He is painting a picture; you're seeing it as he's saying it. He makes a point to call Patterson innocent because he wants you to know this wasn't some lowlife gangbanger but a person like you, and that it could happen to you.

At the end of this section he will say, and will say again, "This is not a partisan exhortation." Now, the canny Reeve is a very partisan fellow, the former head of the left-liberal Creative Coalition, but he knows that sometimes the best way to be effectively partisan is to be rhetorically nonpartisan.

...On the wall of my room when I was in rehab was a picture of the space shuttle blasting off, autographed by every astronaut now at NASA. On top of the picture it says, "We found nothing is impossible." That should be our motto. Not a Democratic motto, not a Republican motto, but an American motto. Because this is not something one party can do alone. It's something we as a nation must do together.

So many of our dreams at first seem impossible. Then they seem improbable. And then, when we summon the will, they soon become inevitable....

This was rousing.

The whole speech was rousing. Part of the reason: his language was so simple and plain, his sentences were like sentences in conversation, short and to the point. Because of the nature of his injury, Reeve cannot breathe without assistance. He has to pause and take in air from a tube; as he speaks he exhales. And so his sentences and phrases had to be short and sharp, no words could be wasted, he didn't have time for show-off stuff. Each word had its own weight and dropped like a smooth coin.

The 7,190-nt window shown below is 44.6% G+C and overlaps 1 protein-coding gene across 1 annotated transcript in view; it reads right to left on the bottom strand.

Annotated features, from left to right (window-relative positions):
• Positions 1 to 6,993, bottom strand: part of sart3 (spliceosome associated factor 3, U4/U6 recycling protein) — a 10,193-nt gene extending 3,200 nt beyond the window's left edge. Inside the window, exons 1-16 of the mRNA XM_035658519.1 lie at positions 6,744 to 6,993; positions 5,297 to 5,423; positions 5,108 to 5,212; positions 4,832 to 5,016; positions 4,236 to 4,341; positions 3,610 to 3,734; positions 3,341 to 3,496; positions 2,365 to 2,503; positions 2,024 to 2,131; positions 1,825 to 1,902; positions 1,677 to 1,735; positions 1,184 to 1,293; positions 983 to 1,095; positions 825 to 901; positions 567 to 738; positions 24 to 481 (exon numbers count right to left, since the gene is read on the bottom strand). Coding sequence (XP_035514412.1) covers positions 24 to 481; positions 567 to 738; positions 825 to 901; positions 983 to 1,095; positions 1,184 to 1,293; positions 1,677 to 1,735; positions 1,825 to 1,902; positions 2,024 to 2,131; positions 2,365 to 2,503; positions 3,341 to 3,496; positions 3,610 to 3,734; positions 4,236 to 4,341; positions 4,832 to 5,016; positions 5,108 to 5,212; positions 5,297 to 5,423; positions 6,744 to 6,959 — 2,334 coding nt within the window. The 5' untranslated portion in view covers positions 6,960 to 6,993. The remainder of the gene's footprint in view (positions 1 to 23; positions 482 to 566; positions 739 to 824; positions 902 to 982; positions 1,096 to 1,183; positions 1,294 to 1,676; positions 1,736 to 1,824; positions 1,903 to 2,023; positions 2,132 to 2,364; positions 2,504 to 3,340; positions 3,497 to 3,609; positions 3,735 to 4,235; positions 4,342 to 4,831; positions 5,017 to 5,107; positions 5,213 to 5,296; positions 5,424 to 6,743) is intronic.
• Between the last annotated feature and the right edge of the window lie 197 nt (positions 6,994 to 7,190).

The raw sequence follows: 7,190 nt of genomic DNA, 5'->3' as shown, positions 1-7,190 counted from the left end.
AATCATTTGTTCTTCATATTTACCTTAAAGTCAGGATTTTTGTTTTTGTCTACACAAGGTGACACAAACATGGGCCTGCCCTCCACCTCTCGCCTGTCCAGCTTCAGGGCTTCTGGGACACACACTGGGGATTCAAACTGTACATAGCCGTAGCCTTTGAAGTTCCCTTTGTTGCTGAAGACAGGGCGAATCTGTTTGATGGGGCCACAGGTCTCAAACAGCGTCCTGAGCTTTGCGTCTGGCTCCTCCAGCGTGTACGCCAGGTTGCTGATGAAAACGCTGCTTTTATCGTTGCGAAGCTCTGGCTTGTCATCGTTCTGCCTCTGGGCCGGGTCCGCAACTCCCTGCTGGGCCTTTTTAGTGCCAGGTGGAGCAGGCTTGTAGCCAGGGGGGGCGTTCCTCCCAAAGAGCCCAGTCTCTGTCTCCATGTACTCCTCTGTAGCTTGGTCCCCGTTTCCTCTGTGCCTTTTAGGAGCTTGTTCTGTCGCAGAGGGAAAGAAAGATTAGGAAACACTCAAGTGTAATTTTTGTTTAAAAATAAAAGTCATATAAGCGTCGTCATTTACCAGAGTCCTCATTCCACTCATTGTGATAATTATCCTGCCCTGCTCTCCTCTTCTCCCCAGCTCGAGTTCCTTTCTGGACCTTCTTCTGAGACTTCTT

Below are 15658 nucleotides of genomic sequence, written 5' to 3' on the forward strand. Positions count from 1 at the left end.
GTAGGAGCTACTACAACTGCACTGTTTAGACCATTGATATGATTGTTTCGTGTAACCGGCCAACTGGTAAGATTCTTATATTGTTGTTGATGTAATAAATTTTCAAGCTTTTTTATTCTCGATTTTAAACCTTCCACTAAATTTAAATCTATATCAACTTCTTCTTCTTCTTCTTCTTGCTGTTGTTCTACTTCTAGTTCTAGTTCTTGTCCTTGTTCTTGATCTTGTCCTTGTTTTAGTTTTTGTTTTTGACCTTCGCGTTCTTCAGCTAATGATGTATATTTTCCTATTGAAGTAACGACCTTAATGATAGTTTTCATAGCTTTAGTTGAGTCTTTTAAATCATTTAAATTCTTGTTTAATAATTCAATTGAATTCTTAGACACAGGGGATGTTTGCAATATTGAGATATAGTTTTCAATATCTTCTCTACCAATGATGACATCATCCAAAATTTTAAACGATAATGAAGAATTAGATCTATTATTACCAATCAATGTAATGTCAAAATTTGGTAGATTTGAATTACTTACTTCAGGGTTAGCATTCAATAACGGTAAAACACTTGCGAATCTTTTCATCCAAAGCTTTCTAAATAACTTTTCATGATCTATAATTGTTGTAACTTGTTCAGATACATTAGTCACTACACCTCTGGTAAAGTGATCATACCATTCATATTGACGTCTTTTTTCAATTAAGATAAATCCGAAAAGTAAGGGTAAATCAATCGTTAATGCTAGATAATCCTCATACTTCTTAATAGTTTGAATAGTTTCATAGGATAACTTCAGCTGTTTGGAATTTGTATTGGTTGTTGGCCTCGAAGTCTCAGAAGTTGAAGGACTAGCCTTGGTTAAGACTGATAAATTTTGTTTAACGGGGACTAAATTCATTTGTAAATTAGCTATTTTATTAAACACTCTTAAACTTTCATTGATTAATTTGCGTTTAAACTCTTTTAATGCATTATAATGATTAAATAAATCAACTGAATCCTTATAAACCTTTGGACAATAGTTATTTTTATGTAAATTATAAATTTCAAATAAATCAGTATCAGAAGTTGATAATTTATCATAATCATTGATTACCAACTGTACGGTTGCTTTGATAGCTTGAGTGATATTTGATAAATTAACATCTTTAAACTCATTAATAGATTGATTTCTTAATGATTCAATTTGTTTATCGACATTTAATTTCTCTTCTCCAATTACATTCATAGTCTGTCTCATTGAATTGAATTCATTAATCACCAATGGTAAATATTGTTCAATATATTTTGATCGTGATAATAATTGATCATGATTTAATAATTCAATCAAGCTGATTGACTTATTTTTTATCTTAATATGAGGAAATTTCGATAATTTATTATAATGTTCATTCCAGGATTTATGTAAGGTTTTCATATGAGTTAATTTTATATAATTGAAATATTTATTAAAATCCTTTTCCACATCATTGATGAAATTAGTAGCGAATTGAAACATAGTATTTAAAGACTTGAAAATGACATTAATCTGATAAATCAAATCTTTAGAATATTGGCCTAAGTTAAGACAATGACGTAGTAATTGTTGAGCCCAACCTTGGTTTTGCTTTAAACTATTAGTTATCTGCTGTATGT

Keep this in mind as you write.

By the way, on "painting pictures:" I think it is natural to humans but particularly natural today, in a media-saturated environment, for people to be doing two or three things while they're listening. I watch TV and read newspapers at the same time. My son monitors The X-Files and draws illustrations for the fourth-grade sports newspapers at the same time. This may not be good, but I suspect it's true of a lot of us. So when you stand and speak it is good, if you can, and if it is appropriate to what you're saying, to give people the outlines of a picture that they can fill in with their imaginations as you speak. Like a fellow who was driving through Newark and was shot in the neck.

If you don't, they will probably come up with their own pictures and imaginings, which may not have anything to do with what you're trying to say.

Excerpt from Noonan, Peggy. Simply Speaking. New York: ReganBooks, 1998, pp. 46-57. Used with permission.